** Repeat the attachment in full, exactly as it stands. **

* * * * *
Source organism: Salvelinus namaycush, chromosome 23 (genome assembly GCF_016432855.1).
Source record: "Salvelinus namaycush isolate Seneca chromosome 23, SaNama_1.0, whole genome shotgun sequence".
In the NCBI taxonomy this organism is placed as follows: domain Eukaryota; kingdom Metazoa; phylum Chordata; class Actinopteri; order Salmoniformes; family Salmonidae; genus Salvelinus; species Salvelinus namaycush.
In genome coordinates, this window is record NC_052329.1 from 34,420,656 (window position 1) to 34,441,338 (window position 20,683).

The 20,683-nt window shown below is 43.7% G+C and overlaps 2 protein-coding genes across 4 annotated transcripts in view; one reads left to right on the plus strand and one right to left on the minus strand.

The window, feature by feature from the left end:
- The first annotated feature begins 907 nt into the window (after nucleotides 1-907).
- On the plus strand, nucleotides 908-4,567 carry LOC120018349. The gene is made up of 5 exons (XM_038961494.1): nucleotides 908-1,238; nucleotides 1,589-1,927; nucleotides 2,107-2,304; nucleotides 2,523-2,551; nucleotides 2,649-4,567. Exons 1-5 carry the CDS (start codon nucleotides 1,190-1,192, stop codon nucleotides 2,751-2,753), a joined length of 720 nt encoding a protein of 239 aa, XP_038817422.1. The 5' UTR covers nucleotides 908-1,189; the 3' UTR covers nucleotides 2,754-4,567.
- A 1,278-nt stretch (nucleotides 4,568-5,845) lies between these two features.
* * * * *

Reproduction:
Source organism: Salvelinus namaycush, chromosome 23 (genome assembly GCF_016432855.1).
Source record: "Salvelinus namaycush isolate Seneca chromosome 23, SaNama_1.0, whole genome shotgun sequence".
In the NCBI taxonomy this organism is placed as follows: domain Eukaryota; kingdom Metazoa; phylum Chordata; class Actinopteri; order Salmoniformes; family Salmonidae; genus Salvelinus; species Salvelinus namaycush.
In genome coordinates, this window is record NC_052329.1 from 34,420,656 (window position 1) to 34,441,338 (window position 20,683).

The 20,683-nt window shown below is 43.7% G+C and overlaps 2 protein-coding genes across 4 annotated transcripts in view; one reads left to right on the plus strand and one right to left on the minus strand.

The window, feature by feature from the left end:
- The first annotated feature begins 907 nt into the window (after nucleotides 1-907).
- On the plus strand, nucleotides 908-4,567 carry LOC120018349. The gene is made up of 5 exons (XM_038961494.1): nucleotides 908-1,238; nucleotides 1,589-1,927; nucleotides 2,107-2,304; nucleotides 2,523-2,551; nucleotides 2,649-4,567. Exons 1-5 carry the CDS (start codon nucleotides 1,190-1,192, stop codon nucleotides 2,751-2,753), a joined length of 720 nt encoding a protein of 239 aa, XP_038817422.1. The 5' UTR covers nucleotides 908-1,189; the 3' UTR covers nucleotides 2,754-4,567.
- A 1,278-nt stretch (nucleotides 4,568-5,845) lies between these two features.